Discussion in 'Fugu's Business of Hockey Forum' started by LadyStanley, May 20, 2011.
http://www.nhl.com/ice/news.htm?id=563213&cmpid=rss-News in English
... there was hockey in 3D? Lol.
CBC had the Heritage Classic in 3D. They also had a Toronto-Montreal game in 3D, marking the first time since 1999 that the Leafs had any depth.
3D is nothing but a gimmick anyways. It'll never become the broadcast standard.
Never understood the fascination with 3D sport. Adds nothing IMO
Do you still need the stupid glasses?
3D= just another gimmick, just like Blu Ray. It's created to make people rush out and buy a new tv, just like blu ray making people rush out and replace their entire dvd collection. Stupid, stupid, stupid.
I have a Blu-Ray disc player, and it didn't make me rush out and replace anything. It still plays all my old standard DVDs just fine. When I buy new things though, it does give me an additional format option.
I wouldn't put those in the same category at all. Blu Ray is a straightforward upgrade to the commonly-used DVD format, and DVDs work fine on a Blu Ray player (actually better than on a DVD player) so it's not like you're actually forced to go out and replace your collection unless you're ultra-picky about clarity.
3D television is more like NetTV, a gimmick that sounded good in theory but is awkward in practice. Early-adopters jump on this stuff and give it false hope of going mainstream.
A. There were not that many 3d tv's in existence at the time these games aired
B. There were not many of those 3d tv's in existence that had access to the broadcast
C. Those that did have access probably didnt know it was on
That was my question too. Things give me migraines.
I would not expect glasses-less 3D TV for quite a while.
There are optical techniques (parallax barriers or lenticular lenses) that can generate the stereoscopic image separation needed for 3D viewing without using glasses as a filter - but they are expensive and are pretty much limited to a single fixed viewing point.
They work adequately for a small screen at a fixed distance and viewing angle - a la the new Nintendo 3DS - but do not translate well to larger screens or living room viewing.
That's like equating CDs with Laserdisc 25 years ago.
Are there really people with 3D tv's? I can't imagine a bigger waste of money.
Every time I hear and see 3D tvs I have to think about Edward Nygma from Batman.
I've been to a 3D movie and really didn't enjoy the 3D aspect. Maybe it's just me being used to the same old same old, but having to wear those glasses and adjust my own viewing expectations to incorporate that things will be randomly sticking out somewhere on the screen was kind of a hassle.
I don't think the whole 3D concept, in its current form, will be successful amongst consumers.
I see you workin' there. Props.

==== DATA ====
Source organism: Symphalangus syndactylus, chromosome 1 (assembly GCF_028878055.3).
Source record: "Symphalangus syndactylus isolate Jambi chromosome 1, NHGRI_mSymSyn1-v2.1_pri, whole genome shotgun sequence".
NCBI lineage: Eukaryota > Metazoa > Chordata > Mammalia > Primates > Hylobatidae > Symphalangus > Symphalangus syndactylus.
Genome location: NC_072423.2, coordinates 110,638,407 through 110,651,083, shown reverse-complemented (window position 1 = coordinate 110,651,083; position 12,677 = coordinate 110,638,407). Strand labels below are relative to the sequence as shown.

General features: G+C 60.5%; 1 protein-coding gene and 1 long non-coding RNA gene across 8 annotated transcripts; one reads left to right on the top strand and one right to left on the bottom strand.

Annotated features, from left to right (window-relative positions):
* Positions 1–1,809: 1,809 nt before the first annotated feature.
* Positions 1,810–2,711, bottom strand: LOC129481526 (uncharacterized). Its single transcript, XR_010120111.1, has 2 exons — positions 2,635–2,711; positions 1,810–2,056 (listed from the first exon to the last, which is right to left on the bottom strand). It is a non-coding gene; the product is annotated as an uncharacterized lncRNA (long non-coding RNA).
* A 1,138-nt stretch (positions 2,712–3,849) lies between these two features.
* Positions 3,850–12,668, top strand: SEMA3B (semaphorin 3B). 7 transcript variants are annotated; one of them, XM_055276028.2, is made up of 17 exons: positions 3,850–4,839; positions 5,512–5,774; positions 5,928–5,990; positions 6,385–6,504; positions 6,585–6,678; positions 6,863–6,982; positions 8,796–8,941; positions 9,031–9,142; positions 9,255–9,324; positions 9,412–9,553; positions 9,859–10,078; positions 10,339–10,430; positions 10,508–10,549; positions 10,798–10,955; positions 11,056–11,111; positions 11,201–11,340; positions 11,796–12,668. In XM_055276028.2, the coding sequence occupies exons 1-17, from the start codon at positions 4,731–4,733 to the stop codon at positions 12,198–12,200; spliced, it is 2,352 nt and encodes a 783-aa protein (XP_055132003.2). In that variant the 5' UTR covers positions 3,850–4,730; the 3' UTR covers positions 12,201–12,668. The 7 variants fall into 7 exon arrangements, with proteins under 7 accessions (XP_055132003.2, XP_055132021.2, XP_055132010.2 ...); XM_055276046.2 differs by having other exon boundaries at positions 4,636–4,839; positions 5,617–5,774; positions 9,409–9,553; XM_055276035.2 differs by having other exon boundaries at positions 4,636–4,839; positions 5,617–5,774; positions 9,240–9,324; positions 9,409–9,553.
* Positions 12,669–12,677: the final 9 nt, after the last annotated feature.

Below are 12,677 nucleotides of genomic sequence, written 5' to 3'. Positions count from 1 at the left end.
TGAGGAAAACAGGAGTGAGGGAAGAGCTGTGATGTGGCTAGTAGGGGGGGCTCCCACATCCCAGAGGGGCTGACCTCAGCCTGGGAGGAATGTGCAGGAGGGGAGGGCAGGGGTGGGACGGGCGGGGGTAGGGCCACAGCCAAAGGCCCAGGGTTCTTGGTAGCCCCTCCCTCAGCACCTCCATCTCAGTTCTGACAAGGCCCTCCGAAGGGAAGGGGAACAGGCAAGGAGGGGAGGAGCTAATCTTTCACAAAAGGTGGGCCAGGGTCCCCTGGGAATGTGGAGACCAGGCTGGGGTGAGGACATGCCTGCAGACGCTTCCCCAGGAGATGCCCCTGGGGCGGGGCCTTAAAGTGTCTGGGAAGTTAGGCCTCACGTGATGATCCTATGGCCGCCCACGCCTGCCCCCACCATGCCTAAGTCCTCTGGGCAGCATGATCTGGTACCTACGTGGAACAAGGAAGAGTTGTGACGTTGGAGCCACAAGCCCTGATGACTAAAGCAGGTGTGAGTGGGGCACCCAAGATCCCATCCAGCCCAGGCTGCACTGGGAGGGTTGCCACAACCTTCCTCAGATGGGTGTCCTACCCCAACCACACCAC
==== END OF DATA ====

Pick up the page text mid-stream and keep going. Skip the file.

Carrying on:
Geez, a lot of opinions on my blu-ray comment. I still think its a gimmicky and prefer my standard widescreen discs, but just my personal opinion.
I'm still befuddled as to why people want a tv that looks blurred without wearing glasses. I wear glasses so I already have that feature.
I never have seen a movie in 3D it sounds...weird. Not to mention, people I have talked to who has seen one have said they got a headache half way through it.
If you have a crappy TV then Blu-ray won't do squat for you. You do understand that Blu-Ray will take that standard DVD disc and upconvert it to a much better picture, right?
The quality between blu-ray and standard is almost like night and day.
I still have a LD player (and some discs of movies that haven't been made available on DVD).
I have a DVD player (that upscales to HDMI) and a Blu Ray player.
I really don't notice a heck of a lot of difference between a regular DVD upscaled to HDMI and Blu Ray. Of recent releases.
(Older, say, mid-1990s and earlier there are some definite graininess and lighting that gets "weird" when upscaled.)
Still, I only buy BluRays of movies that have a lot of F/X or visual aspects. I'll get regular DVDs for dramas and stuff.
I don't have a crappy tv, I have a 40" Samsung that's only a couple years old. Sorry, but I don't see any difference at all between blu ray and regular HD discs. Maybe my dvd player upconverts? I don't even know. I've seen both on my tv and they look the same to me.
I think it's because blu-ray is pushing close to 50% of sales for new releases, and the majority of users seem to agree (or at least vote with their wallets) that it's a superior format to DVD. So, calling it a gimmick like 3D television and calling users stupid was not only a poor comparison, but an insult to probably around half the people on the forum.
Not to mention, the comment about needing to "rush out and replace" your entire DVD library was completely unfounded.
Blu-Ray players play standard DVDs just fine. No need to "rush out and replace" anything.
Depends what glasses you're talking about. They don't use red/blue glasses if that's what you're thinking. And they don't use the glasses you'd get in a theatre either (the polorazed ones). 3d tv's use active shutter glasses that require batteries. Each lens opens and closes alternetely so each eye gets a different picture. It's so fast that its imperceptable to your eyes. The glasses cost over $100 each which I think is part of the problem with current technology.
There are new tv's they are developing that would use the polarized lens like from the movie theatre that are obviously much cheaper.
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